Answer: Because re-writing and doing polishes on other people’s scripts is part of our jobs. If we wanted to be jerks about it – sure, we could claim part ownership and go to the writer’s guild and have them decide the matter. But we don’t.
Valerie writes: “If you want more anime suggestions Samurai Champloo is an interesting one.”
Answer: Loved Champloo. And the action figures are out.
Jenny Robin writes: “Insert random question regarding the Stargate universe here:__________________”
Answer: An excellent question, Jenny. And believe it or not, the answer is a resounding Yes!
Anonymous #4 writes: “You guys did a whole episode for no other reason than to get Amanda Tapping in her underwear.”
Answer: Uh, there was a whole lot going on in that episode beside that one scene. By that logic, the only reason we did First Strike was so we could do the scene where Sheppard compares the team to the Fantastic Four.
Shawna writes: “Will we ever see Jonas again?”
Answer: In Atlantis – highly unlikely.
Lolly writes: “What About Amanda?? It would be awsome to have her do the commentary for Line in the Sand and The Road not taken.”
Answer: I agree and it would be great. However, I’m not in charge of deciding who does and doesn’t participate in the commentaries. In fact, the writers went a couple of years without even being asked to participate.
Anonymous #5 writes: “Joe, any plans for Brad Wright to script an episode of Atlantis during season 4? Also, are there any plans for Ken Cuperus to write a season 4 episode?”
Answer: At present, it seems unlikely that either will write a script for season 4.
Anonymous #6 writes: “Joe, looking back over the last year, are you happy with how the final year of SG-1 turned out? Had you had the luxury of knowing Season 10 was going to be the last season when you started out, would you like to have seen the season play out any differently? Similarly, were you happy with Season 3 of Atlantis?”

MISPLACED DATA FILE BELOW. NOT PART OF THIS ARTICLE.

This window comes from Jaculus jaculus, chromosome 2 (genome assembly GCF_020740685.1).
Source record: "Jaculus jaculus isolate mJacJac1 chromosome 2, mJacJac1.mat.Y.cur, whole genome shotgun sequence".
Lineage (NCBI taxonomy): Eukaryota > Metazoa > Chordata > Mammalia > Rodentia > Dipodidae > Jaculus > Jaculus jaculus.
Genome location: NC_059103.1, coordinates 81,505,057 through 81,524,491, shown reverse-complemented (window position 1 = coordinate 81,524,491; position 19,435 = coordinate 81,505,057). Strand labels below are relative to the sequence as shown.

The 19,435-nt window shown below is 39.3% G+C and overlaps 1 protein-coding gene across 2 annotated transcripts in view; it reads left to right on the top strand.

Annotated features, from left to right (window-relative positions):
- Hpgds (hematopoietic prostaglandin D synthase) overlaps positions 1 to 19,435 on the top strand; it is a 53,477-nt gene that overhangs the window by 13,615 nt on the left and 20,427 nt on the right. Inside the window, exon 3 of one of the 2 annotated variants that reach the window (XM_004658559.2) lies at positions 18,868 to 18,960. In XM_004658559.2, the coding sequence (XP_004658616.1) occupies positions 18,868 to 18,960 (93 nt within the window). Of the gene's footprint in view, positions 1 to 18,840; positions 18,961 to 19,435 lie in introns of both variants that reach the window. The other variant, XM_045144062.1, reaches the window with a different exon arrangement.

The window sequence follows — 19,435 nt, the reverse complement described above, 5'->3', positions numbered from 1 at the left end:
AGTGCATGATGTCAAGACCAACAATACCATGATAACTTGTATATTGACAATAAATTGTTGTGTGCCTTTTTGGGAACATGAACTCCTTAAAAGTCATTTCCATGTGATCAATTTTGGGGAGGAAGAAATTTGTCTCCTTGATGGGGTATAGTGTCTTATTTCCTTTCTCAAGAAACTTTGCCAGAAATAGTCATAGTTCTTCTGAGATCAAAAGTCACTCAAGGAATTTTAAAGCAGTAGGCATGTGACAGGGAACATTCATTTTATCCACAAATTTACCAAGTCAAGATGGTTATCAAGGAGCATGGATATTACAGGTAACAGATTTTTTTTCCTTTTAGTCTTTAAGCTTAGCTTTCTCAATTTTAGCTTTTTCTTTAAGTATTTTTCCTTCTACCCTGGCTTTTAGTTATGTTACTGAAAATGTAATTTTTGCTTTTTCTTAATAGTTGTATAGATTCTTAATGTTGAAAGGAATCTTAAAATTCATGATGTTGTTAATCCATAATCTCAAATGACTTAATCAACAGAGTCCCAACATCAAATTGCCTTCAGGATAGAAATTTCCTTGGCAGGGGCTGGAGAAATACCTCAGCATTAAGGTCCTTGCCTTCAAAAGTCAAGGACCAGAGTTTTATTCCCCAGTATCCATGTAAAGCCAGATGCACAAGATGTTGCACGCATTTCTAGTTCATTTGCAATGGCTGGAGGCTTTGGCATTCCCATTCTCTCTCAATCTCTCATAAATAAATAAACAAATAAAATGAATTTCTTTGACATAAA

Answer: At the end of every year, looking back over another complete season, there are always episodes that stand out, and episodes you’d wish you could do all over again (or, in some cases, not do at all). Seasons ten of SG-1 and three of Atlantis were no exception. Overall, however, I’d say I’m pleased with both shows and wouldn’t have done things any differently for SG-1’s tenth season. As I stated before, the SciFi cancellation doesn’t spell the end of SG-1’s adventures.
Anonymous #7 writes: “Just wanted to ask if there ever will be a wraith queen that does not get killed by the atlantis team and could there be a romantic relationship with a human male and a wraith queen?”
Answer: A romantic relationship? I’d love to be a fly on the wall on the blind date. “Hi, I’m Matt. You’re a lot – uh – taller than I expected.” “I am grateful for the cluster of plant blossoms, human vermin.”
Joseph writes: “Is there plans for a goa’uld to take over a wraith?”
Answer: No plans but, of course, stranger things have happened. Car once tried to cross cat with a chimpanzee.
Joseph also writes: “How can a long-time show enthusiast contribute to the show as a writer and have their work considered or is it highly unlikely?”
Answer: To be brutally honest, it’s highly unlikely that a show will look at an outside submission unless it is submitted through an agent. Even then, may shows – like Stargate – are staffed up and don’t even look at scripts with representation. Sorry.
Anonymous #8 writes: “Did TPTB make an intentional switch to write for a younger audience at the end of the 2003-2004 seasons?”
Answer: I hate to answer questions like these because it only ends up deflating those online conspiracy theories I’m so fond of following. In truth, there was no intentional switch in terms of series tone or the types of stories we tell. As always, it comes down to what ideas interest us.
Anonymous #9 writes: “It’s nice that you’ve been to Paris, I hope you had a good time there. Do you remember the restaurants you checked out or at least what you ate there?”
Answer: It was so long ago. But I remember a restaurant called Bowfinger that struck me as Brasserie-esque.